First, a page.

Danish government to open office in Rwanda as asylum plan progresses

Ritzau/The Local
Ritzau/The Local - [email protected]
Danish government to open office in Rwanda as asylum plan progresses
Danish immigration minister Kaare Dybvad Bek. Photo: Philip Davali/Ritzau Scanpix

The Danish foreign ministry is to open an office in Rwandan capital Kigali. The government wants to open an offshore processing facility for refugees in the African country.


Two diplomats are to be sent from Denmark to work in a new office in Kigali, Rwanda by the end of the year, the Danish Ministry of Foreign Affairs said in a statement.

The objective of the office will be to strengthen relations between the two countries, the ministry said.

“Denmark and Rwanda share a wish to help more refugees better than today and to fight irregular and life-threatening migration, including across the Mediterranean,” immigration minister Kaare Dybvad Bek said in the statement.


“Our shared goal is to reform the current, flawed asylum system and ensure a dignified and sustainable future for refugees and migrants. I am therefore pleased that we will soon be able to open an office in Rwanda,” he said.

In additional comments to news wire Ritzau, the minister said the new office “means we are going a step further in relation to strengthening our partnership with Rwanda with regard to opening a refugee centre.”

“I’m not saying this solves everything. But it is a step on the way to fulfilling the ambition which ensures we open a refugee centre. In relation to the agreement we have, this gives us new possibilities because we have a permanent location in the country,” he said.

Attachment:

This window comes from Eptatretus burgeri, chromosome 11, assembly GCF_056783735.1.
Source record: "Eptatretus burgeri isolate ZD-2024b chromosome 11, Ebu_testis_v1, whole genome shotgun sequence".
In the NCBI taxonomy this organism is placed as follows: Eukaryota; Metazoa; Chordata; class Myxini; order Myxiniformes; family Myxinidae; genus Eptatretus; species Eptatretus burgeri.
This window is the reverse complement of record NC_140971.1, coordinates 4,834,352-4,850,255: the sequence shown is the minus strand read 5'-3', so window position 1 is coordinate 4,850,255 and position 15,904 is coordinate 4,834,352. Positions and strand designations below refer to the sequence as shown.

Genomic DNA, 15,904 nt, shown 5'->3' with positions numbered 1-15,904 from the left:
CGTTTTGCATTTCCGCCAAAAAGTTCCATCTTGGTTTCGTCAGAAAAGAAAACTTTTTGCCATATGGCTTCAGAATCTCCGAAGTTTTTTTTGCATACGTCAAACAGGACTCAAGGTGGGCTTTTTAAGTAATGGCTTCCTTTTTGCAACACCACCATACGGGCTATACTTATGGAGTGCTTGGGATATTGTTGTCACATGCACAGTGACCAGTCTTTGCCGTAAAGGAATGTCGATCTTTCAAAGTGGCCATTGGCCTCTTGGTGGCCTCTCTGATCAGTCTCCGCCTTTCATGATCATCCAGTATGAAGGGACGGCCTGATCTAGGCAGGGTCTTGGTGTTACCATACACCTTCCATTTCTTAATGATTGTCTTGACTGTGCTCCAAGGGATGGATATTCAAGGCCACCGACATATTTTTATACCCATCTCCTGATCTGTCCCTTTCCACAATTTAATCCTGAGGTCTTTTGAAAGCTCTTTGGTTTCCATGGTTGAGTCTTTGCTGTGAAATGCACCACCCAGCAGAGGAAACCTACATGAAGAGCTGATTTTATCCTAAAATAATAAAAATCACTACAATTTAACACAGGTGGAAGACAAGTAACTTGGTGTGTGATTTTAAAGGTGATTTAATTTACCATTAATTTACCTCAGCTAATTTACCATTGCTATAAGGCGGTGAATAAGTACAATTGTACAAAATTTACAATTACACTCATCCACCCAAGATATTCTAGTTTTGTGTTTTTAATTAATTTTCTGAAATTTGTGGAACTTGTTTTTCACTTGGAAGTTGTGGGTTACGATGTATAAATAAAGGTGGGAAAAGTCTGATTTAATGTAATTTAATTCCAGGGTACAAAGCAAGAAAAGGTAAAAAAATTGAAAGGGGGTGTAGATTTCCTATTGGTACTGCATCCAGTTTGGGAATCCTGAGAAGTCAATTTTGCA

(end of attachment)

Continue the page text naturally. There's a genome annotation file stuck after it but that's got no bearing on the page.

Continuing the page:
Moving part of Denmark’s refugee system offshore to a non-EU country – confirmed in 2021 as Rwanda – is a long-term objective of Denmark’s Social Democratic government.

The plans entail Denmark sending asylum seekers to Rwanda, where their cases would be processed by Danish authorities, instead of allowing them to live in Denmark.

Negotiations between the two countries over the specifics of such an arrangement are ongoing.


A spokesperson from the UN’s refugee agency UNHCR said in April that the agency “does not view the idea of outsourcing asylum, whether to Rwanda or another country, as a responsible or sustainable solution.”

Human rights organisations Amnesty International has previously criticised the Danish plan, saying it takes “responsibility-shifting of refugee protection by EU governments to a new low, and would set a dangerous precedent in Europe and globally”.

The minority government’s usual parliamentary allies, the centre-left Social Liberal party and left-wing Red Green Alliance, have both stated that they oppose the plan to process asylum seekers in Rwanda, news wire Ritzau reported.


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